MGM Resorts hacker is selling 142 million guests’ data

JC Torres - Jul 14, 2020, 7:03am CDT
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MGM Resorts hacker is selling 142 million guests’ data

Companies getting hacked is no longer a rare occurrence but some intrusions are just so egregious that it feels like a script straight out of some spy or suspense film. The 2014 data breach into Sony Pictures’ servers was highly publicized not just because of the sensitive material that were stolen but especially because of the alleged actors behind it. That, however, may pale in comparison to last year’s data breach of MGM Resorts’ cloud server which may now be threatening hundreds of millions of guests’ privacy and security.

If it weren’t for a second hacking incident last February, MGM wouldn’t have probably admitted that it got hacked Summer of 2019. But while the more recent breach leaked only 10.6 million guest records, one hacker is selling what 142,479,937 records which it claims were from the earlier breach but was, in turn, stolen from leak monitoring service Night Lion Security yesterday. Night Lion denies ever owning data from the MGM breach.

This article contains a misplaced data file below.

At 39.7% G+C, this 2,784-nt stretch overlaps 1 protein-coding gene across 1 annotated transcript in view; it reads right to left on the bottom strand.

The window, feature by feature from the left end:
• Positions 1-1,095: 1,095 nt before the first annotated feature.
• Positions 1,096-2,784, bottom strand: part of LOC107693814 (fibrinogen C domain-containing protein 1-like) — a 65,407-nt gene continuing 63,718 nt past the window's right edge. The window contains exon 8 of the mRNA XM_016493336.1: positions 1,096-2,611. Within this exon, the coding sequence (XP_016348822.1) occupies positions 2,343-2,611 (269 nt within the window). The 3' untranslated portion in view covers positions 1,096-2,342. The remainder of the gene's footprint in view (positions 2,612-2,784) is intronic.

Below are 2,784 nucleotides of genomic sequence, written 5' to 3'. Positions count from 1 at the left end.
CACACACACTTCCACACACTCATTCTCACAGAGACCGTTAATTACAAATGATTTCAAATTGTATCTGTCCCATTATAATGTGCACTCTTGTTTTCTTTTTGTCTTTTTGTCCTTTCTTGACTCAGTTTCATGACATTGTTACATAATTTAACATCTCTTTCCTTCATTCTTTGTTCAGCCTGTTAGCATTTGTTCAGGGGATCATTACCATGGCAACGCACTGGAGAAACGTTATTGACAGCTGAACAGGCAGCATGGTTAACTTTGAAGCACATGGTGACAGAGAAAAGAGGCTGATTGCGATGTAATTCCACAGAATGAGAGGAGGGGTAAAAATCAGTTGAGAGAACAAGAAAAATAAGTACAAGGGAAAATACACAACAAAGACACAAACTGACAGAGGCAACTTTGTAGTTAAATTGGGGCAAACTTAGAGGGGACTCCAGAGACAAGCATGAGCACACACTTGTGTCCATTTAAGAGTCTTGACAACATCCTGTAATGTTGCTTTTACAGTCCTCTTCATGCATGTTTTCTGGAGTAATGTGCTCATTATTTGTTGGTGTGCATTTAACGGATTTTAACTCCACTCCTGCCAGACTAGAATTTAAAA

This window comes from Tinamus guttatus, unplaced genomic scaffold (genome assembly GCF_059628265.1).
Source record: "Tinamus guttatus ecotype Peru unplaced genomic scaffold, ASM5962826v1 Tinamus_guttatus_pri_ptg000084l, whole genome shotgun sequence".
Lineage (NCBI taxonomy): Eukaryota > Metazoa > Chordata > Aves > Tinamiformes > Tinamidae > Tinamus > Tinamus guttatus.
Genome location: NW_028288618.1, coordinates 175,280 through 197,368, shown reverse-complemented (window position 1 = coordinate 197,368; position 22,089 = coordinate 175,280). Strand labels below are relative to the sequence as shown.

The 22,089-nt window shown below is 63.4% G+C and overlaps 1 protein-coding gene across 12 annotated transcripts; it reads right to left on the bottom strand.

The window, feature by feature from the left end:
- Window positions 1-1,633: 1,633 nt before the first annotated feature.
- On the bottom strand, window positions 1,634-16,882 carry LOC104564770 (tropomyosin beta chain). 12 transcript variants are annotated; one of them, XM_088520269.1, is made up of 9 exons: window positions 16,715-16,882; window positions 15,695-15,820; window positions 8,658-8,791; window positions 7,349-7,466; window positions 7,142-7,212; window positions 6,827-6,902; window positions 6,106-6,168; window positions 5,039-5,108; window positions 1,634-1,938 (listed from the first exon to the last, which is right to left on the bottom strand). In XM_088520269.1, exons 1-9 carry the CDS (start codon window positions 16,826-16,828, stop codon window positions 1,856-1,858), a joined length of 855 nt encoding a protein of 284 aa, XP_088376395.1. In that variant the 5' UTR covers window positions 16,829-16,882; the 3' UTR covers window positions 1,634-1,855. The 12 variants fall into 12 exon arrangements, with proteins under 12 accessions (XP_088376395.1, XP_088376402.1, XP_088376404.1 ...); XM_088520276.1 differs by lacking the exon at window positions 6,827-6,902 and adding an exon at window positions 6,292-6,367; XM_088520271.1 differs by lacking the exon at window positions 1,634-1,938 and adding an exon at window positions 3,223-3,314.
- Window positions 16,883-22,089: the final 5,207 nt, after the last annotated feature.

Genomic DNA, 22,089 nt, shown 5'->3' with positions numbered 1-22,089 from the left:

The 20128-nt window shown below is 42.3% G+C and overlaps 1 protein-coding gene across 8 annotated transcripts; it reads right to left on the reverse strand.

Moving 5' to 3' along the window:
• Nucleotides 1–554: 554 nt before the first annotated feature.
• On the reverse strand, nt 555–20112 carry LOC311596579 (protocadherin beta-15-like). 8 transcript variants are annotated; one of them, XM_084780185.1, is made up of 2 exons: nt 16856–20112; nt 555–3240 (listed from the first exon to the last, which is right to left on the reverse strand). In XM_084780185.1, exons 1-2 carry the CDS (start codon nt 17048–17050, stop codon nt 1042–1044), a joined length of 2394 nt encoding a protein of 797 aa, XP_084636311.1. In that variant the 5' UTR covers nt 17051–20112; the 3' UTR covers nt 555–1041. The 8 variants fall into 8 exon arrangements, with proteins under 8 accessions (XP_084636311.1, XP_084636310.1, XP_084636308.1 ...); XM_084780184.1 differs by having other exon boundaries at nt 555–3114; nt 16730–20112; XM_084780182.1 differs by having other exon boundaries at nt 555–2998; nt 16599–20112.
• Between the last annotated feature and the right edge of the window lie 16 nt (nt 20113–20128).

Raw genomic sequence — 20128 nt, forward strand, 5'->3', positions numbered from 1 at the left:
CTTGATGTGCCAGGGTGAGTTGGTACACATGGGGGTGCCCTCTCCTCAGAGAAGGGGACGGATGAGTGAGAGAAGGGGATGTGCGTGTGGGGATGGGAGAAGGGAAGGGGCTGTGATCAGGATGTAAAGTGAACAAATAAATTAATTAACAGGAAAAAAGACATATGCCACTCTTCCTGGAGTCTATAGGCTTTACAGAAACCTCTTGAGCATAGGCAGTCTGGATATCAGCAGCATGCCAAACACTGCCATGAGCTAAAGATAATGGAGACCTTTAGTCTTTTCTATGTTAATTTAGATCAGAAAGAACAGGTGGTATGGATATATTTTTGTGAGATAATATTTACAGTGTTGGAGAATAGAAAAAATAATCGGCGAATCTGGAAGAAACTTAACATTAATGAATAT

For its part, MGM says it has already notified impacted users and is addressing the situation. It also clarifies that no financial information, IDs, social security numbers, or hotel stay details were pilfered, which ZDNet was able to confirm. Unfortunately, MGM also admitted that the data included gusts’ names, postal addresses, and email addresses. Worse, it also included birth dates and phone numbers, details that would make it easier to commit identity theft.

That 142 million figure, however, might not even be everything. Private hacking circles have been passing and selling around an alleged 200 million records from that MGM breach as early as July 2019. Given MGM wasn’t forthcoming with its disclosure, one can’t exactly confirm or deny these theories.

For now, the 142-million database is being sold for $3,000, making each person’s private details worth less than a cent. Aside from MGM’s mostly generic PR response, the Grand Hotel owner seems to still be resorting to the same silence it used last year. Given how massive the payload is in this case, however, it might not be able to afford to stay that way for long.


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